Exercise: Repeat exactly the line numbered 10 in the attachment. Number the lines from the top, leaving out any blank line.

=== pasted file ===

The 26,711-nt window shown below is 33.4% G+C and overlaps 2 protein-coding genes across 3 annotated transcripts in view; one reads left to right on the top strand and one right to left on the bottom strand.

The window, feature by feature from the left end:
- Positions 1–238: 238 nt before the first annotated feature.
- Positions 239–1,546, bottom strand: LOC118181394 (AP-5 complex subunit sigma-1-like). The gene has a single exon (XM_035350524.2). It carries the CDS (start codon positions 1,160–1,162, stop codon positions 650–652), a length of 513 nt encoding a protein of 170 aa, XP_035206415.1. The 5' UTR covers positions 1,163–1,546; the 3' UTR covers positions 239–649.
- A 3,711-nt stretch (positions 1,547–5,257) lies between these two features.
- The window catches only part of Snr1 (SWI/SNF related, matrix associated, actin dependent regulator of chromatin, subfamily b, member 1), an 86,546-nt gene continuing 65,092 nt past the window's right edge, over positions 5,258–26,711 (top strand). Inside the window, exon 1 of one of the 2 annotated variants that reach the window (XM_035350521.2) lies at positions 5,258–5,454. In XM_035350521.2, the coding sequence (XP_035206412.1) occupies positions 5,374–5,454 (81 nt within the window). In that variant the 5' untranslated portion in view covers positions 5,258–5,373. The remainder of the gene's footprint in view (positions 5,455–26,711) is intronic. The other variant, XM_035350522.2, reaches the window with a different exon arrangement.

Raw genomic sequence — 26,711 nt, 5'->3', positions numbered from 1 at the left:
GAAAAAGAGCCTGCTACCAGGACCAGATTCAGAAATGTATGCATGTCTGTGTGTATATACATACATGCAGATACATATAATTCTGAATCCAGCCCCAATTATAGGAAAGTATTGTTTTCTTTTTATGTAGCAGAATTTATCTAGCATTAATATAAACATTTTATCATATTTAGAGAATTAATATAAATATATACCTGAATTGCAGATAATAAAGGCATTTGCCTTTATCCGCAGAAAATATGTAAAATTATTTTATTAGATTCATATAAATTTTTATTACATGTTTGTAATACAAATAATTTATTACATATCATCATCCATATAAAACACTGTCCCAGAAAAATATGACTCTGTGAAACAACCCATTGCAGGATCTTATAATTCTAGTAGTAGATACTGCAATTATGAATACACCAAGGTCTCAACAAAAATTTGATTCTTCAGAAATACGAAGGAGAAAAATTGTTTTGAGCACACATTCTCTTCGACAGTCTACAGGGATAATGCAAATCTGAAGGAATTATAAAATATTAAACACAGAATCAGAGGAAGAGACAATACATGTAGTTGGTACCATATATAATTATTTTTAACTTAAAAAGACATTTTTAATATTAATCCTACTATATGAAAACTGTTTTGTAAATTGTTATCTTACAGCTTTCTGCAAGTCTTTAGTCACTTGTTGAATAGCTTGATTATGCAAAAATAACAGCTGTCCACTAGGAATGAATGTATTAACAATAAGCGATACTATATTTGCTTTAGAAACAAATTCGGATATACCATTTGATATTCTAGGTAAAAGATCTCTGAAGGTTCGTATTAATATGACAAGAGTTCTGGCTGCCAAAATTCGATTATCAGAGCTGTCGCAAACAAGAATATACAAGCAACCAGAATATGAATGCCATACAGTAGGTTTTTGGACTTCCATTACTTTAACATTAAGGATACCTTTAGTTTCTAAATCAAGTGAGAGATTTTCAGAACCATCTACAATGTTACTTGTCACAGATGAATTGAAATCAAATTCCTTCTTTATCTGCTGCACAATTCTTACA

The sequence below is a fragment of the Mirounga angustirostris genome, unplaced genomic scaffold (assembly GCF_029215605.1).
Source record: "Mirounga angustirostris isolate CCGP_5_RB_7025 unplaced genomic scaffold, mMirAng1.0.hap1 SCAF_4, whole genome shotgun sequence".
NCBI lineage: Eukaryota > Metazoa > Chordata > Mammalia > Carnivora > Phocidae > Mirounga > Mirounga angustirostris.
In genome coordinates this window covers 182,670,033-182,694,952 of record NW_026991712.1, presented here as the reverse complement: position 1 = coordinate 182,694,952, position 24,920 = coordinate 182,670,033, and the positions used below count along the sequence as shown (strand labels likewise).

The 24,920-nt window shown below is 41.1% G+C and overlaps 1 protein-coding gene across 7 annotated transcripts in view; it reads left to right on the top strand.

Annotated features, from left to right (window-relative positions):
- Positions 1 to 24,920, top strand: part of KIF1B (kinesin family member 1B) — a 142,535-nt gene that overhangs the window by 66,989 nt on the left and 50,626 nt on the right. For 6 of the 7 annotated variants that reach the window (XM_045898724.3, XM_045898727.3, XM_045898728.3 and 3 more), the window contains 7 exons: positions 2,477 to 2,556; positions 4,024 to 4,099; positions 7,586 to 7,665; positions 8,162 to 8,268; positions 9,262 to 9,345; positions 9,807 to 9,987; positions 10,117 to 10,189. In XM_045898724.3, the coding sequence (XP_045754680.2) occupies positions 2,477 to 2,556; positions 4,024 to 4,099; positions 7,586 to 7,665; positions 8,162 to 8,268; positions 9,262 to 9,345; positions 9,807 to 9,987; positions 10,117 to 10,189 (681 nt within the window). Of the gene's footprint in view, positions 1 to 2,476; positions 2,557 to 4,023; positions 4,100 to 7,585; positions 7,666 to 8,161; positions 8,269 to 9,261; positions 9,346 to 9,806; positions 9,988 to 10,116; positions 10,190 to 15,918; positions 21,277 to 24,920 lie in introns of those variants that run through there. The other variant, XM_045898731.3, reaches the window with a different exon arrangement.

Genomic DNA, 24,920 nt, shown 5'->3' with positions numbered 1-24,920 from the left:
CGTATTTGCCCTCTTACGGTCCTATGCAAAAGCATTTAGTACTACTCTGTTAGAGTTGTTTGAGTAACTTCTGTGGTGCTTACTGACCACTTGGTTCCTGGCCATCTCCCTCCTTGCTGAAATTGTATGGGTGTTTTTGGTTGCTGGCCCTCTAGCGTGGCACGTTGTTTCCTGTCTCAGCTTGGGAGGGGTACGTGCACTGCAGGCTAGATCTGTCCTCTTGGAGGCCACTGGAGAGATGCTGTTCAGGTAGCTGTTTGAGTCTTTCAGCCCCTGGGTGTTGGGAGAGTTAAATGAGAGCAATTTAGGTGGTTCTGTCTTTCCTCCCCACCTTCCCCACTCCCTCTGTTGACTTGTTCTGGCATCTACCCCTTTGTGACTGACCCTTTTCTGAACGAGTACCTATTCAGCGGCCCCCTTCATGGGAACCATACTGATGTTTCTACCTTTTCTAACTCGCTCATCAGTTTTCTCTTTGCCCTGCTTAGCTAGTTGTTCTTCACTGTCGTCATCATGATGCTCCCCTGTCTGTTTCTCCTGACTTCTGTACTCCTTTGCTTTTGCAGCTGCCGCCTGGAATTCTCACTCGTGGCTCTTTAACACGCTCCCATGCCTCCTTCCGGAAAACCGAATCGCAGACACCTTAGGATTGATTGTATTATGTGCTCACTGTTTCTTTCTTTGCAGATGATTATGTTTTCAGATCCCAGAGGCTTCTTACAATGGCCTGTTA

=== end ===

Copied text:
Source record: "Mirounga angustirostris isolate CCGP_5_RB_7025 unplaced genomic scaffold, mMirAng1.0.hap1 SCAF_4, whole genome shotgun sequence".